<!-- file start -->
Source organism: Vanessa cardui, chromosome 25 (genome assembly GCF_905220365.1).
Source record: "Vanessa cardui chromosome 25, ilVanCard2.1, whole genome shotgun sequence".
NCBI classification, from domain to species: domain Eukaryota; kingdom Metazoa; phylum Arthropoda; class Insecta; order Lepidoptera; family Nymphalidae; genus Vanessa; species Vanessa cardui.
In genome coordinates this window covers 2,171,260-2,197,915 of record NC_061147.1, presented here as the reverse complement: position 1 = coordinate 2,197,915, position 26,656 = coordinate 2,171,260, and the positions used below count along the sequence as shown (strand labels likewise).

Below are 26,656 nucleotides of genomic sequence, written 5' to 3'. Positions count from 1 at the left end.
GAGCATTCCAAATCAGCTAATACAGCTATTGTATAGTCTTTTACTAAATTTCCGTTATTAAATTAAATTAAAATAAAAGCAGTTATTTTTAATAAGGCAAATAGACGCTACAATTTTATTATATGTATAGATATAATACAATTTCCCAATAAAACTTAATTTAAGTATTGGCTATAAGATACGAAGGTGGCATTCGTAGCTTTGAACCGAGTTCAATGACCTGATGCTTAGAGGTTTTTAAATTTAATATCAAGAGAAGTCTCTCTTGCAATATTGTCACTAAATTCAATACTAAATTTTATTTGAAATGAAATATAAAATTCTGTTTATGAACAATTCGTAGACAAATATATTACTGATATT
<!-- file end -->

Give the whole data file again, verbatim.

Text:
Source organism: Vanessa cardui, chromosome 25 (genome assembly GCF_905220365.1).
Source record: "Vanessa cardui chromosome 25, ilVanCard2.1, whole genome shotgun sequence".
NCBI classification, from domain to species: domain Eukaryota; kingdom Metazoa; phylum Arthropoda; class Insecta; order Lepidoptera; family Nymphalidae; genus Vanessa; species Vanessa cardui.
In genome coordinates this window covers 2,171,260-2,197,915 of record NC_061147.1, presented here as the reverse complement: position 1 = coordinate 2,197,915, position 26,656 = coordinate 2,171,260, and the positions used below count along the sequence as shown (strand labels likewise).

Below are 26,656 nucleotides of genomic sequence, written 5' to 3'. Positions count from 1 at the left end.
GAGCATTCCAAATCAGCTAATACAGCTATTGTATAGTCTTTTACTAAATTTCCGTTATTAAATTAAATTAAAATAAAAGCAGTTATTTTTAATAAGGCAAATAGACGCTACAATTTTATTATATGTATAGATATAATACAATTTCCCAATAAAACTTAATTTAAGTATTGGCTATAAGATACGAAGGTGGCATTCGTAGCTTTGAACCGAGTTCAATGACCTGATGCTTAGAGGTTTTTAAATTTAATATCAAGAGAAGTCTCTCTTGCAATATTGTCACTAAATTCAATACTAAATTTTATTTGAAATGAAATATAAAATTCTGTTTATGAACAATTCGTAGACAAATATATTACTGATATT